I looked around to see if anyone was looking. Agnes’ “Intro to Computing” course was full of a bunch of geriatric fogies who could barely contain their drool, let alone work a beep boop machine.
Not that I was any better at it than they were
“Do you see this?” I whispered as I pointed at the screen.
“Huh,” Agnes said as she grabbed the pair of spectacles dangling around her neck on a chain and lifted them up to her eyes.
“I didn’t even know I was part-Nigerian,” I said. “Think it’s a mistake? God, I hope not. I sure could use an extra family member right about now.”
“Jake,” Agnes said. “This is a scam.”
“A trick,” the old gal said. “This person doesn’t know a Nigerian prince. Whoever this is, he just wants you to send him your bank account number so he can withdraw all your money and keep it for himself.”
Boy, talk about letting the wind out of my sails.
“Are you sure?” I asked. “I can usually spot a grift from fifty paces and this Prince Matombo character doesn’t seem like such a bad fella.”
“It’s the biggest scam going on the Internet,” Agnes said. “Just click the X button at the top of the window and close it out.”
“Joke’s on him then,” I said. “I haven’t got two plug nickels to rub together.”
“I know dear,” Agnes said as she patted me on the back. “I keep telling you that you really need to work on that.”
Agnes returned to her podium and left me high and dry.
A con job. A bamboozle. A flim flam.
And to think I, Jake Hatcher, infamous investigator extraordinaire, came dangerously close to getting caught up in it like a fat tuna trapped in a fisherman’s net.
I clicked the X.
I wasn’t sure what depressed me more. Losing the ten million or learning I had a relative only to have the rug pulled out from under me.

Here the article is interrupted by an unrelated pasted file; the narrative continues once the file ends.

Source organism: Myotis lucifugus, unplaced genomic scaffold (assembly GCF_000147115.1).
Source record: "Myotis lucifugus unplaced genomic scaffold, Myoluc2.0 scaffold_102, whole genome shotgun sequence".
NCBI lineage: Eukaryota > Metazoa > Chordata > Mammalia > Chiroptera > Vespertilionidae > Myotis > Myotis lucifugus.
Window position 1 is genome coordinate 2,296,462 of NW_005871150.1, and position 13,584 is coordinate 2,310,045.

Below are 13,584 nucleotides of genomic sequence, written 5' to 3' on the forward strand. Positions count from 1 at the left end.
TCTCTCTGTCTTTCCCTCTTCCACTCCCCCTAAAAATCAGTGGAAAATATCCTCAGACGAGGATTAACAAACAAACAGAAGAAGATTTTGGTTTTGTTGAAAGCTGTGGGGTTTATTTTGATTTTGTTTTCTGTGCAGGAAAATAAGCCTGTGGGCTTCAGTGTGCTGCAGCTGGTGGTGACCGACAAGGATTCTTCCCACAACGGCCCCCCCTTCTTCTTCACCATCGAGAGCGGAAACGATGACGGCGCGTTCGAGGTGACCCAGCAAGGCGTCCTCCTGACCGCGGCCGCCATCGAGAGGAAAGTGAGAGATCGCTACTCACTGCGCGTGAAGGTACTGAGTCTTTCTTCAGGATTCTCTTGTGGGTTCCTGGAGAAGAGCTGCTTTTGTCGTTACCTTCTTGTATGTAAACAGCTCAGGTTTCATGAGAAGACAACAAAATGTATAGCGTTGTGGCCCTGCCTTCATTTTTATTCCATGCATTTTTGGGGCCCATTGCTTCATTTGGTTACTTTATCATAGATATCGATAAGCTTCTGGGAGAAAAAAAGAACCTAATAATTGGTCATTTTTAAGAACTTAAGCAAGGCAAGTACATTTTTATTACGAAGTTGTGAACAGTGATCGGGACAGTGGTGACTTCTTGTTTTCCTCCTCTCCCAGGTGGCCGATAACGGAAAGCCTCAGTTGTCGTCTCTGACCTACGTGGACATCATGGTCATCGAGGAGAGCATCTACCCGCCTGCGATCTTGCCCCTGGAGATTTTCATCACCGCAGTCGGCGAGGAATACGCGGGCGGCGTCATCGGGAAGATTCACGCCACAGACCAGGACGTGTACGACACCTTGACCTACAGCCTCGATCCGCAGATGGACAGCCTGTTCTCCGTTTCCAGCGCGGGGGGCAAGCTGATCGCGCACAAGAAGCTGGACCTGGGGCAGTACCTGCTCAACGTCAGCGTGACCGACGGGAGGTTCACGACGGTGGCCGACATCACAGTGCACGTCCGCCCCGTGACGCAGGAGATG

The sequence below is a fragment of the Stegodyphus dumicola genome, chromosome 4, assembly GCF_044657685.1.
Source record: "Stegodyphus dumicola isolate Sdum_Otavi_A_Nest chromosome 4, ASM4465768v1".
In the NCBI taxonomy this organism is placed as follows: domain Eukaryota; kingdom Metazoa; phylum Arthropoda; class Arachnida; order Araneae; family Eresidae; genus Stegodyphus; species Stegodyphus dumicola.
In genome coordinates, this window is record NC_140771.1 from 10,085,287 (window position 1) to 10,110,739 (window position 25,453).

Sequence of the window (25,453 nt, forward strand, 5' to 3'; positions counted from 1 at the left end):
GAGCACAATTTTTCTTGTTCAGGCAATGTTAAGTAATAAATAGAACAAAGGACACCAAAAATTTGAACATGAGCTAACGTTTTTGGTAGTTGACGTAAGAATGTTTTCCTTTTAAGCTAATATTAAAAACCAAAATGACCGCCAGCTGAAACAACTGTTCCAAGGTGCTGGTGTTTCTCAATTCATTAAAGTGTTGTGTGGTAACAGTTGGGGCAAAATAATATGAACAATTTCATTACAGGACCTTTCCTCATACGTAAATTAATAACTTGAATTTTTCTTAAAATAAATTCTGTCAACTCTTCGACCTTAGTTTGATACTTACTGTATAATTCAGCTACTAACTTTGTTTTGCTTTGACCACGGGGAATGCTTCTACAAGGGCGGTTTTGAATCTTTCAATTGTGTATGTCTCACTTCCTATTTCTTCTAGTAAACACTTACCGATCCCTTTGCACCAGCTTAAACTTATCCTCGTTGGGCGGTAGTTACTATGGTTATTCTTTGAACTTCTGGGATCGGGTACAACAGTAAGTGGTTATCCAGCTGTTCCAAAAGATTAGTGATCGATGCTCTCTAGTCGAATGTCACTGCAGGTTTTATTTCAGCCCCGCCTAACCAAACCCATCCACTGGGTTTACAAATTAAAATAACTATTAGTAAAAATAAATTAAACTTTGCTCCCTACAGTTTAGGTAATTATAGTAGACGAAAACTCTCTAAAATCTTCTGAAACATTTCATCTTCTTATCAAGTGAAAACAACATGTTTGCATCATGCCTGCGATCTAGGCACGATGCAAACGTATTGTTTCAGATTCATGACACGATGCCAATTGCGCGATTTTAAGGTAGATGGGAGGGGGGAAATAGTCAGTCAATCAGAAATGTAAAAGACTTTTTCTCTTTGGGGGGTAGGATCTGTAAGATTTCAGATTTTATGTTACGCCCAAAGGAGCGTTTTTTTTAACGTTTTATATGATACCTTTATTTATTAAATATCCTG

Maybe that was a sign I was lonelier than a weasel trapped in a burlap sack.
But not for long.
Tap. Tap. Tap.
Someone was rapping on the glass window near my work station. I was too engrossed with the Matombo fiasco to pay attention.
“Now class, maybe you’ll want to add an attachment to your e-mail. Maybe it could be a nice photo of your family that you want to send to your friends. All you do is…”
Tap. Tap. Tap.
“…click on the paper clip button and…”
Tap. Tap. Tap.
Agnes grew visibly annoyed. For some reason, she always looked that way whenever I was around. I don’t know why. Maybe she was just one of those people with a bad attitude.
“Jake,” Agnes said. “That blonde woman at the window is trying to get your attention.”
I turned around to find an angel in my presence. It was the woman of my dreams, Delilah K. Donnelly, no doubt arrived to deliver yet another missive from our mutual client, Mr. Bookshelf Q. Battler.
“Yes,” I said.
I stood up and put my hands up.
“Carry on, geezers,” I said. “No one go dying on me while I’m gone.”
From the looks of Agnes’ students, that was probably too much to ask for.
I stepped out onto the main floor and greeted my visitor.
“Ms. Donnelly,” I said. “So wonderful to see you.”
“The pleasure is all yours, Mr. Hatcher. Is there somewhere we can talk?”
Copyright 2015 Bookshelf Q. Battler.
All Rights Reserved.